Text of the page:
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Editor,—Behçet’s disease (BD) is an immune system related obstructive vasculitis characterised by recurrent inflammation that affects multiple systems. Posterior uveitis and retinal vasculitis are the common features of ocular involvement.1-3 Colour Doppler imaging (CDI) is a non-invasive ultrasonographic method which permits simultaneous grey scale imaging of structure and colour coded imaging of blood velocity. CDI has successfully demonstrated changes in orbital haemodynamics associated with a variety of pathological conditions.4-7In the present study the haemodynamic changes in ophthalmic (OA), central retinal (CRA), and posterior ciliary arteries (PCA) of the patients with BD were investigated by using CDI.
The study group consisted of 26 patients with BD (five females, 21 males), aged between 22 and 58 (mean 32.19 (SD 8.27)). Diagnosis was made according to the criteria recommended by International Study Group for Behçet’s disease.8 Control group consisted of 20 males, six females, aged between 21 and 58 (31.49 (8.60)), who had no ocular or systemic pathology other than presbyopia.
After performing full ophthalmological evaluation, transocular CDI was performed in all the patients and controls with a colour Doppler sonographic unit (General Electric Sonochrome 625L, Les Moulineaux, France) with a 7.5 MHz linear transducer. CDI was performed to both eyes of Behçet’s patients and left eyes of the controls. Activity status of the patients was evaluated according to the ocular findings. During CDI, eyes of Behçet’s patients who had cells in anterior chamber, cells in the vitreous, macular oedema, papillary oedema, retinal vasculitis, and exudation in pars plana or retina were encountered as active, and the ones without any activity but with permanent damage were encountered as inactive. Peak systolic velocity (PSV), end diastolic velocity (EDV), and average flow velocities (AFV) were calculated by using flow spectrums. Resistivity (RI) and pulsatility indexes (PI) were calculated by using flow velocities. Statistical analysis was performed in three stages by using Mann–Whitney U test for independent groups and Wilcoxon signed rank sum test for paired data. p Values were taken from Mann–Whitney U test.
During CDI 21 eyes were active and 30 eyes were inactive. The left eye of a single patient was phthisical and it was encountered as inactive. Results were analysed in three stages. In the first stage, the flow velocities and indexes in right and left eyes of the patients were compared regarding the activity status during CDI. No statistically significant difference was detected in the flow velocities and indexes of three arteries in any of the groups. In stage two, only flow velocities and indexes of OA, CRA, and PCA in left eyes of the patients were compared with the controls. There was a statistically significant reduction in PSV, EDV, and AFV of PCA in both inactive and active eyes compared with controls. However, the increase in RI and PI of PCA in patients compared with controls was short of statistical significance. In the third stage flow velocities and indexes of three arteries in all left eyes and right eyes of the patients were compared with control eyes irrespective of the activity status (Tables 1 and 2). In all patients there was a statistically significant reduction in EDV and AFV, and a significant increase in RI and PI of CRA than controls. Also the reduction of flow velocities of PCA in patients was statistically significant. The increase in RI and PI of PCA in left eyes was significant; however, in right eyes it was fell short of significance.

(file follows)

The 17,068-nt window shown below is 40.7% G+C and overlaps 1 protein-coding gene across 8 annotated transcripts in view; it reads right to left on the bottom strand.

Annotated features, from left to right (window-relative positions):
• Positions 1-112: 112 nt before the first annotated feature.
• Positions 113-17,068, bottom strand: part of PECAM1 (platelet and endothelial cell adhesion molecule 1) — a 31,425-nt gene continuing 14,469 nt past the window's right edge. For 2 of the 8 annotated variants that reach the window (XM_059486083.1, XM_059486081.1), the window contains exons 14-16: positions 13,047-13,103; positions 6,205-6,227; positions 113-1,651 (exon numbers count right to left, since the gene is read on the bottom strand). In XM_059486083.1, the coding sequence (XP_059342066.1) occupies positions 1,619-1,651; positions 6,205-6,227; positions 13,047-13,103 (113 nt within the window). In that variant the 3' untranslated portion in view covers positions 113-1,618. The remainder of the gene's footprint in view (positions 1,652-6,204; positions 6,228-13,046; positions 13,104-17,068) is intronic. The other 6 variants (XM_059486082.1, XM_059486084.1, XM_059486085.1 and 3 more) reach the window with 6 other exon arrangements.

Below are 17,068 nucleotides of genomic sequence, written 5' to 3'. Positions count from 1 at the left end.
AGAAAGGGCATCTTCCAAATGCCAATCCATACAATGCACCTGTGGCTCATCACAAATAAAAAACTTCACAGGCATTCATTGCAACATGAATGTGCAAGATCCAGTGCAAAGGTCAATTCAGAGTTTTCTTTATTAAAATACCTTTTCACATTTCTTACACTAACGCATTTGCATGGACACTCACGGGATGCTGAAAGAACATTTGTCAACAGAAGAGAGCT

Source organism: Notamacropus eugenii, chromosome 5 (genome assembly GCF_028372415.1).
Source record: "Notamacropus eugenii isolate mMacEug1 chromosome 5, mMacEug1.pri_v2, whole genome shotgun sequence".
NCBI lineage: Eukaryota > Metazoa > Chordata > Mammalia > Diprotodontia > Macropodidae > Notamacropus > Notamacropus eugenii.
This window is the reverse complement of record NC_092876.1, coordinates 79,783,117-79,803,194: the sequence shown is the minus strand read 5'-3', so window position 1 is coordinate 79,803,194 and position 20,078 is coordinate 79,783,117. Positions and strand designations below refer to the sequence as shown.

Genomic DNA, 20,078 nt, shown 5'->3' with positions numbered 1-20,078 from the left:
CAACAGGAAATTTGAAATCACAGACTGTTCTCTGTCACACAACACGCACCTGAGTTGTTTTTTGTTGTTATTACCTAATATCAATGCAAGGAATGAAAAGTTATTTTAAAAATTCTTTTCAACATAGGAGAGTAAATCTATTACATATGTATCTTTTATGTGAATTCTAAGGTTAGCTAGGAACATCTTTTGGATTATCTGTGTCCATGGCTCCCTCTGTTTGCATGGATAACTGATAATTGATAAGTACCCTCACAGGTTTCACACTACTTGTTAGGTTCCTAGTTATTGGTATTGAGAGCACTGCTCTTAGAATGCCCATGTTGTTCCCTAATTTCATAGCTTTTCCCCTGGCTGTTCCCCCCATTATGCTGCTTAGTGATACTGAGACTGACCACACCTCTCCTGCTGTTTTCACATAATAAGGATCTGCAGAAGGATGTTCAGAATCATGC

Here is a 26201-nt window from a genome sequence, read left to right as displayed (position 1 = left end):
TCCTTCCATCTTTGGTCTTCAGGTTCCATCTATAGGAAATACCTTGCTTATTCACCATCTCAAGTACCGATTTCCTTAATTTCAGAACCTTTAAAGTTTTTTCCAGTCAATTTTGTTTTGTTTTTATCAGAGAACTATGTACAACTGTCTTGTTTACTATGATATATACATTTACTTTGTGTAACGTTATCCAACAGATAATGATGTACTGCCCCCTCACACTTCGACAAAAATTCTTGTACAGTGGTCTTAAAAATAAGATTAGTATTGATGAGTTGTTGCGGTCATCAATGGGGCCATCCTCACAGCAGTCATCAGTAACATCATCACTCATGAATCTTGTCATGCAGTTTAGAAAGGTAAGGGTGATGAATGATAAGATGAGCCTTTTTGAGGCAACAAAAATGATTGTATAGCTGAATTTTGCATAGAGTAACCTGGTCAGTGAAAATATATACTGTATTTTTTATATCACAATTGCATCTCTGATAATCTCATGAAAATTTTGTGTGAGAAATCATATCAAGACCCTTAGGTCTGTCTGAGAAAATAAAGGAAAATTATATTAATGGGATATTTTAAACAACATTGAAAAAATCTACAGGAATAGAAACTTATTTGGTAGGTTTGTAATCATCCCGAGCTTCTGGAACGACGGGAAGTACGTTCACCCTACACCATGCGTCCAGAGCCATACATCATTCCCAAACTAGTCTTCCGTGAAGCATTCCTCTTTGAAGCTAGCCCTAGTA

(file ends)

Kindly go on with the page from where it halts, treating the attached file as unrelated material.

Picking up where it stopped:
In the present study, no significant difference in between the flow velocities of active and inactive eyes of Behçet’s patients was detected; however, there was a significant reduction in EDV and AFV of PCA and CRA in eyes of Behçet’s patients regardless of the activation, than the controls. This shows that haemodynamic changes occur in BD which are not always correlated with clinical presentation. It could be postulated that CRA involvement plays an important role in the pathogenesis of BD, as it is shown that inner retinal layers are the main region affected in BD. However, the results of our study showed that choroidal circulation is also affected by vasculitis although it is rarely detected clinically. In a previous study carried out in Behçet’s patients, PSV and EDV of PCA of the patients with ocular involvement was found to be significantly reduced compared with those without ocular involvement and the controls.9 A preliminary report on CDI in BD revealed that PSV of CRA and CRV were significantly lower in patients with ocular involvement irrespective of the activation compared with the cases without ocular involvement. This might be the result of occlusive vasculitis seen in retinal vessels in BD. However, no difference was detected in flow velocities in PCA between the patients and controls, which is not in accordance with our findings.10 The insignificant difference in the flow velocities of OA between the patients and the controls might be due to the predilection of the inflammatory process for small arteries in BD.
In conclusion, CDI is a useful technique in evaluating orbital haemodynamic changes in BD non-invasively, and the quantitative findings could help to determine the ultimate degree of ocular damage and visual outcome; however, the clinical significance of our findings are yet to be determined.
The authors wish to thank Professor Refik Burgut for advice on the statistical methods and assistance with the data analysis.